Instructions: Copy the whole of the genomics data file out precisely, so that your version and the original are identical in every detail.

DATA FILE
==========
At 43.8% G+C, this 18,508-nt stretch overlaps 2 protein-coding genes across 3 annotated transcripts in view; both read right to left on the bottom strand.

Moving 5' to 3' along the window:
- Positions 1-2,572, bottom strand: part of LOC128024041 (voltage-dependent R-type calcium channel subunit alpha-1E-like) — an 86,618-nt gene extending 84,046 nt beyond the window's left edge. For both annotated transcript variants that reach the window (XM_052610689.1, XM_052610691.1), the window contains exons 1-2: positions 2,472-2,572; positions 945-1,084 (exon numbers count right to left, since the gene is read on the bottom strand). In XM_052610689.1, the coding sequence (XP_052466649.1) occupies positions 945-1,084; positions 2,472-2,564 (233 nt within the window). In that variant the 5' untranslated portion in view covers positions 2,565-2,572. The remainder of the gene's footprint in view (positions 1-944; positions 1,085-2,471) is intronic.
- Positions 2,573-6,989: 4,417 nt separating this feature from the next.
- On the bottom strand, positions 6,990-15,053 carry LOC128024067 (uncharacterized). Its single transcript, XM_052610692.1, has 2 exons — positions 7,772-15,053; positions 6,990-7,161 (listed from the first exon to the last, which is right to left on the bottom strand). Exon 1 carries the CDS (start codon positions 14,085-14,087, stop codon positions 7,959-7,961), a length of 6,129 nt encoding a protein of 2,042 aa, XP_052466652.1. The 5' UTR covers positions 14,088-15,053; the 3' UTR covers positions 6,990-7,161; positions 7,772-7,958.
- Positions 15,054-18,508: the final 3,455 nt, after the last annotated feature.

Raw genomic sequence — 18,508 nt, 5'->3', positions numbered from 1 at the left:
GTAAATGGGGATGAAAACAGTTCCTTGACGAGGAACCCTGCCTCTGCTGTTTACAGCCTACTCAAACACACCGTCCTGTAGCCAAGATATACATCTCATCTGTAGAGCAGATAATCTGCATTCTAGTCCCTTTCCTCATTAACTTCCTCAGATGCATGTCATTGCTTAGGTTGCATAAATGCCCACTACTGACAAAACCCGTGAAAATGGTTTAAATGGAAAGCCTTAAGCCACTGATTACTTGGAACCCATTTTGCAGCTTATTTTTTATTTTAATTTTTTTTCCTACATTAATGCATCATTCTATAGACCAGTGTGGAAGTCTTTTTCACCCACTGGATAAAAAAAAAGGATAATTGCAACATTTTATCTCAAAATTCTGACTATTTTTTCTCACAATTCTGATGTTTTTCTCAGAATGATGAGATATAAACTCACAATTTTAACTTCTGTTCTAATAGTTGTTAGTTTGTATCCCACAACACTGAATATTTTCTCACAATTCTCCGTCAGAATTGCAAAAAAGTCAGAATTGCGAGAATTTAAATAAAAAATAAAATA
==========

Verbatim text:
At 43.8% G+C, this 18,508-nt stretch overlaps 2 protein-coding genes across 3 annotated transcripts in view; both read right to left on the bottom strand.

Moving 5' to 3' along the window:
- Positions 1-2,572, bottom strand: part of LOC128024041 (voltage-dependent R-type calcium channel subunit alpha-1E-like) — an 86,618-nt gene extending 84,046 nt beyond the window's left edge. For both annotated transcript variants that reach the window (XM_052610689.1, XM_052610691.1), the window contains exons 1-2: positions 2,472-2,572; positions 945-1,084 (exon numbers count right to left, since the gene is read on the bottom strand). In XM_052610689.1, the coding sequence (XP_052466649.1) occupies positions 945-1,084; positions 2,472-2,564 (233 nt within the window). In that variant the 5' untranslated portion in view covers positions 2,565-2,572. The remainder of the gene's footprint in view (positions 1-944; positions 1,085-2,471) is intronic.
- Positions 2,573-6,989: 4,417 nt separating this feature from the next.
- On the bottom strand, positions 6,990-15,053 carry LOC128024067 (uncharacterized). Its single transcript, XM_052610692.1, has 2 exons — positions 7,772-15,053; positions 6,990-7,161 (listed from the first exon to the last, which is right to left on the bottom strand). Exon 1 carries the CDS (start codon positions 14,085-14,087, stop codon positions 7,959-7,961), a length of 6,129 nt encoding a protein of 2,042 aa, XP_052466652.1. The 5' UTR covers positions 14,088-15,053; the 3' UTR covers positions 6,990-7,161; positions 7,772-7,958.
- Positions 15,054-18,508: the final 3,455 nt, after the last annotated feature.

Raw genomic sequence — 18,508 nt, 5'->3', positions numbered from 1 at the left:
GTAAATGGGGATGAAAACAGTTCCTTGACGAGGAACCCTGCCTCTGCTGTTTACAGCCTACTCAAACACACCGTCCTGTAGCCAAGATATACATCTCATCTGTAGAGCAGATAATCTGCATTCTAGTCCCTTTCCTCATTAACTTCCTCAGATGCATGTCATTGCTTAGGTTGCATAAATGCCCACTACTGACAAAACCCGTGAAAATGGTTTAAATGGAAAGCCTTAAGCCACTGATTACTTGGAACCCATTTTGCAGCTTATTTTTTATTTTAATTTTTTTTCCTACATTAATGCATCATTCTATAGACCAGTGTGGAAGTCTTTTTCACCCACTGGATAAAAAAAAAGGATAATTGCAACATTTTATCTCAAAATTCTGACTATTTTTTCTCACAATTCTGATGTTTTTCTCAGAATGATGAGATATAAACTCACAATTTTAACTTCTGTTCTAATAGTTGTTAGTTTGTATCCCACAACACTGAATATTTTCTCACAATTCTCCGTCAGAATTGCAAAAAAGTCAGAATTGCGAGAATTTAAATAAAAAATAAAATA